The invention of ATOMS was serendipitous and happened one day when Shapiro and Emami were discussing their respective fields. Shapiro engineers cells for MRI and other medical imaging techniques and Emami creates microchips for medical sensing and performing actions in the body; they chanced upon the idea that combining MRI technology in creating microdevices could potentially resolve the long-standing challenge of locating microdevices in the body.

"This chip is totally unique: there are no other chips that operate on these principles," says Monge, who was enlisted to help realize the idea in the form of a silicon chip. "Integrating all of the components together in a very small device while keeping the power low was a big task."

The device consists of a magnetic field sensor,, a wireless powering device, and a circuit that adjusts its radio frequency signal based on the magnetic field strength to wirelessly relay the chip's location.

The operation of the device consists of three phases:
  • The magnetic phase which senses, processes and stores the applied magnetic field at each of their locations.
  • The excitation phase that starts when the radiofrequency or RF pulse is applied. At this point, the frequency of the RF pulse f0 is acquired, and the devices start oscillating at the same frequency.
  • The transmission phase during which each device emits a signal with a shifted frequency proportional to the measured magnetic field.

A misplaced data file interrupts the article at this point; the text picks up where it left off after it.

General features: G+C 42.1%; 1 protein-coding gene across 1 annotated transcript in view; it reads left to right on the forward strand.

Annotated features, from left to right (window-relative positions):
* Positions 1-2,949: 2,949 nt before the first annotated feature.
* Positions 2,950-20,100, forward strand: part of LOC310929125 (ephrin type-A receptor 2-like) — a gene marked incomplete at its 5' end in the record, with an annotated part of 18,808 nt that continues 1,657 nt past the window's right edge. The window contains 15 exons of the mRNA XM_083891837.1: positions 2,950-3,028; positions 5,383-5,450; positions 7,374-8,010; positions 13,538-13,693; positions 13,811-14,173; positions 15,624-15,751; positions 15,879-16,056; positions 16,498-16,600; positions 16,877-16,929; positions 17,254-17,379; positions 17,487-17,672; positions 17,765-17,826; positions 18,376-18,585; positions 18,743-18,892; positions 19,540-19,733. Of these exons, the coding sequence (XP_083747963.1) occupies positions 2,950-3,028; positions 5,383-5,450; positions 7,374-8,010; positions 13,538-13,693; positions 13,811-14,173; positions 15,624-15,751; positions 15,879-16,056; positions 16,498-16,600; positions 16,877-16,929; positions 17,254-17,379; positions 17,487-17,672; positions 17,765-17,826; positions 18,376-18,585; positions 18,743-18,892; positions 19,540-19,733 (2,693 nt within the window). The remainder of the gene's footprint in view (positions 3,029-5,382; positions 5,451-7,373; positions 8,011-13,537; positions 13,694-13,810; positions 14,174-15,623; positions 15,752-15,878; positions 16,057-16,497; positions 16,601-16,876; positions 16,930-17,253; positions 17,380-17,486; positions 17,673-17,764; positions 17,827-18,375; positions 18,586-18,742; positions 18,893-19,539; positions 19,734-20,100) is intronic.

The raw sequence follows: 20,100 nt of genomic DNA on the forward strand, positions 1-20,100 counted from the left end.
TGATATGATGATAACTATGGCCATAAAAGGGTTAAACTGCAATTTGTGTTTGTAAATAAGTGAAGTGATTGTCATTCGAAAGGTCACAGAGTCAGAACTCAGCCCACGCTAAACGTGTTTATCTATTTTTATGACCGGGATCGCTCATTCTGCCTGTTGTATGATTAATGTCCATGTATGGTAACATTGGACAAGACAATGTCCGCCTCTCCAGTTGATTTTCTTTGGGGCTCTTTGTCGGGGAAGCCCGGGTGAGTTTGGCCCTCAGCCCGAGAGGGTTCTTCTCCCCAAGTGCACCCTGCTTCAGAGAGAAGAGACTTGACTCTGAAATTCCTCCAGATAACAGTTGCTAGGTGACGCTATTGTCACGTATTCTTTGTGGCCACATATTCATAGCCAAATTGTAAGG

Advantages of ATOMS

The final prototype chip was tested and proven in mice and had the advantages of having
  • A very small surface area of 1.4 square millimeters
  • Low power consumption
The above two things had to be balanced correctly so that the chip's location can be determined precisely.

"You could have dozens of microscale devices traveling around the body taking measurements or intervening in disease. These devices can all be identical, but the ATOMS devices would allow you to know where they all are and talk to all of them at once," says Shapiro.

In ATOMS, the features that are intrinsically found in atoms in the human body had to be recreated.

Functions of ATOMS

Although the research is still at a preliminary stage, miniature robotic devices canto
  • Monitor a patient's gastrointestinal tract, blood, or brain
  • Measure factors such as pH, temperature, pressure, sugar concentrations - that indicate the health of a patient
  • Relay health information to doctors
  • Be instructed to release drugs

Future Plans for ATOMS

Now that the chip can relay its location in the body, the next research addition to its function is make it sense body states.

"We want to build a device that can go through the gastrointestinal tract and not only tell us where it is but communicate information about the various parts of the body and how they are doing."

Reference:
  1. Manuel Monge, Audrey Lee-Gosselin, Mikhail G. Shapiro & Azita Emami. Localization of microscale devices in vivo using addressable transmitters operated as magnetic spins. Nature Biomedical Engineering 1, 736-744 (2017) doi:10.1038/s41551-017-0129-2

Source: Medindia